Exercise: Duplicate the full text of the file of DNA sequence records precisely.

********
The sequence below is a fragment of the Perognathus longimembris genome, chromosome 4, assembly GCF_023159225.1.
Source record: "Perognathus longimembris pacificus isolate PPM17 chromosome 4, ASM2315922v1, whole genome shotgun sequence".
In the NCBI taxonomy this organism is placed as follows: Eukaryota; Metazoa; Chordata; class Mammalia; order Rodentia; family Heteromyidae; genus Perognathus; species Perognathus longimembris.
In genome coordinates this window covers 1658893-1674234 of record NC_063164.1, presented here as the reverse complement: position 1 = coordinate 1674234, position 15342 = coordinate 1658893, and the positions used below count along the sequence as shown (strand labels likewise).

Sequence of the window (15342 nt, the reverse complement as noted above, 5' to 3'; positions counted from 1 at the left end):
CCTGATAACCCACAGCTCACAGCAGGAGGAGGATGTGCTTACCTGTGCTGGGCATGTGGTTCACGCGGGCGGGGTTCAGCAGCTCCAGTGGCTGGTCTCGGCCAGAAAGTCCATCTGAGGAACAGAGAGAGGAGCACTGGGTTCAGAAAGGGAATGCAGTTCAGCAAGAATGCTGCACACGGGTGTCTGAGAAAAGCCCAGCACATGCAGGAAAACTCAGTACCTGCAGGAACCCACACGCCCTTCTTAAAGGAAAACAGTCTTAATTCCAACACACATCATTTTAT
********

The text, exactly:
The sequence below is a fragment of the Perognathus longimembris genome, chromosome 4, assembly GCF_023159225.1.
Source record: "Perognathus longimembris pacificus isolate PPM17 chromosome 4, ASM2315922v1, whole genome shotgun sequence".
In the NCBI taxonomy this organism is placed as follows: Eukaryota; Metazoa; Chordata; class Mammalia; order Rodentia; family Heteromyidae; genus Perognathus; species Perognathus longimembris.
In genome coordinates this window covers 1658893-1674234 of record NC_063164.1, presented here as the reverse complement: position 1 = coordinate 1674234, position 15342 = coordinate 1658893, and the positions used below count along the sequence as shown (strand labels likewise).

Sequence of the window (15342 nt, the reverse complement as noted above, 5' to 3'; positions counted from 1 at the left end):
CCTGATAACCCACAGCTCACAGCAGGAGGAGGATGTGCTTACCTGTGCTGGGCATGTGGTTCACGCGGGCGGGGTTCAGCAGCTCCAGTGGCTGGTCTCGGCCAGAAAGTCCATCTGAGGAACAGAGAGAGGAGCACTGGGTTCAGAAAGGGAATGCAGTTCAGCAAGAATGCTGCACACGGGTGTCTGAGAAAAGCCCAGCACATGCAGGAAAACTCAGTACCTGCAGGAACCCACACGCCCTTCTTAAAGGAAAACAGTCTTAATTCCAACACACATCATTTTAT